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NJ Landlord Tenant

Landlord Tenant Issues Renting an Apartment With Roommates When two or more people sign the same rental agreement or lease, they are cotenants and share the same legal rights and responsibilities. The problem with this situation is that one roommate's bad behavior affect them all.  Cotenants may decide to split the rent equally or unequally between themselves. However, this agreements amongst roommates don't affect the landlord. Each cotenant is independently liable to the landlord for all of the rent. Landlords often remind cotenants of this obligation by inserting into the lease a that says that the tenants are "jointly and severally" liable for paying rent and adhering to terms of the agreement. A landlord can legally hold all cotenants responsible for the negative actions of just one, and terminate everyone's tenancy with the appropriate notice.  For all sorts of reasons, roommate arrangements regularly go bad.   Roommates make lots of informal agreements ab…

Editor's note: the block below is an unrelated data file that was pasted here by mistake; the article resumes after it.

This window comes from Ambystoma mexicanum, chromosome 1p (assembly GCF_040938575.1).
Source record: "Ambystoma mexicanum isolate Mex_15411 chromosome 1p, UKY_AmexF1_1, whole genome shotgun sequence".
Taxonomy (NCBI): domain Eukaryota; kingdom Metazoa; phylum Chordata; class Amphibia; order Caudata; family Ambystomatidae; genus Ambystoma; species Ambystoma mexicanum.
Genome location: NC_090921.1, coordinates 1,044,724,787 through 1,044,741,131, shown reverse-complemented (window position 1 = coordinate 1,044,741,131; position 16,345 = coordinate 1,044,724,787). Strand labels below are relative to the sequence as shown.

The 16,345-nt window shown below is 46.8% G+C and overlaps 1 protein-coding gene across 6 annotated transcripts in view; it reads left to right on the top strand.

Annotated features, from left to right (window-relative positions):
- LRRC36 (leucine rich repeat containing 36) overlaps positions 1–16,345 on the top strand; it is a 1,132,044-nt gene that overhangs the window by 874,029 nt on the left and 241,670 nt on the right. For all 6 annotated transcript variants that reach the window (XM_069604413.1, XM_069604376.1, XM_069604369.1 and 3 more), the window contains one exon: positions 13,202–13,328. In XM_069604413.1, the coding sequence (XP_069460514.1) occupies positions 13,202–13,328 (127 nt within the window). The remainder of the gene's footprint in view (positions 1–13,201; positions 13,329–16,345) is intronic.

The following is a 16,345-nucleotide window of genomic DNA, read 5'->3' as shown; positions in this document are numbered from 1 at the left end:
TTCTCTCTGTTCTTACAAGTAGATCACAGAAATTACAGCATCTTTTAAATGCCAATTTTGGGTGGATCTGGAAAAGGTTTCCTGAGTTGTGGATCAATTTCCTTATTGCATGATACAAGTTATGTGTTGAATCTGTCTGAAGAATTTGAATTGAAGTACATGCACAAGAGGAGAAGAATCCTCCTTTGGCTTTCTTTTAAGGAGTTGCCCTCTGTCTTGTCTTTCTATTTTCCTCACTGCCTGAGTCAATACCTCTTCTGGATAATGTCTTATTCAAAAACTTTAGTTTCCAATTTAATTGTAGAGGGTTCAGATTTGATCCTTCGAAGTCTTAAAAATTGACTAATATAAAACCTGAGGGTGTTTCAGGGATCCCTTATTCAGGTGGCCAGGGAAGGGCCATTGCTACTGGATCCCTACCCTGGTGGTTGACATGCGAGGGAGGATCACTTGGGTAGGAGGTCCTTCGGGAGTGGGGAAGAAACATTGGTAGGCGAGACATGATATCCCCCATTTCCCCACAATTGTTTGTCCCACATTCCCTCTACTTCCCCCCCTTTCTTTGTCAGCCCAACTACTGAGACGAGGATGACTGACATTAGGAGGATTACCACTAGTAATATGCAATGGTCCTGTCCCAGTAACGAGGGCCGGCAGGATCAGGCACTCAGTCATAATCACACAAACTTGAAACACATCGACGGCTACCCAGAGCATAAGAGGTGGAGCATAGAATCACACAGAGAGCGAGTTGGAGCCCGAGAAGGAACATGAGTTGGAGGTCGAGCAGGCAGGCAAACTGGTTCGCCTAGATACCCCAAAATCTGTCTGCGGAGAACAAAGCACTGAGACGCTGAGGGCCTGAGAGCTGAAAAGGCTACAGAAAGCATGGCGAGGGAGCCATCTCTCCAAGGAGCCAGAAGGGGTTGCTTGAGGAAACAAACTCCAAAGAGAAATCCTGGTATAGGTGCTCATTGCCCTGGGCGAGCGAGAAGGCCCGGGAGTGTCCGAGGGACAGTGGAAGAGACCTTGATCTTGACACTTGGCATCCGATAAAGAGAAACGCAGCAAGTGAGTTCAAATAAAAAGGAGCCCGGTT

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Car Service Contracts

An automobile service contract is similar to a warranty as they both promise to pay for certain repairs to your car. In order to determine if a service contract is worth paying for, you should consider; the cost, the services covered, and whether this a duplicate coverage from your car warranty.  Often times, the coverage in a service contract is duplicated by a warranty that already covers your car.Some of the issues you should look to are:Cost and Length of the Service Contract.   The initial price can range from several hundred dollars to more than $1,000. There may be a deductible each time your car is serviced or repaired. If the length of the service contract is similar to the warranty then it is not worth purchasing a similar contract. Repairs and Services Are Covered:  Not all service contract cover all repairs. Check for all the exclusion applying to the policy.Who will make the repairs: Some contracts allow you to choose among several service dealers or authorized repair cen…

Service of Process in New Jersey: Court Allowed Service of Process by Facebook.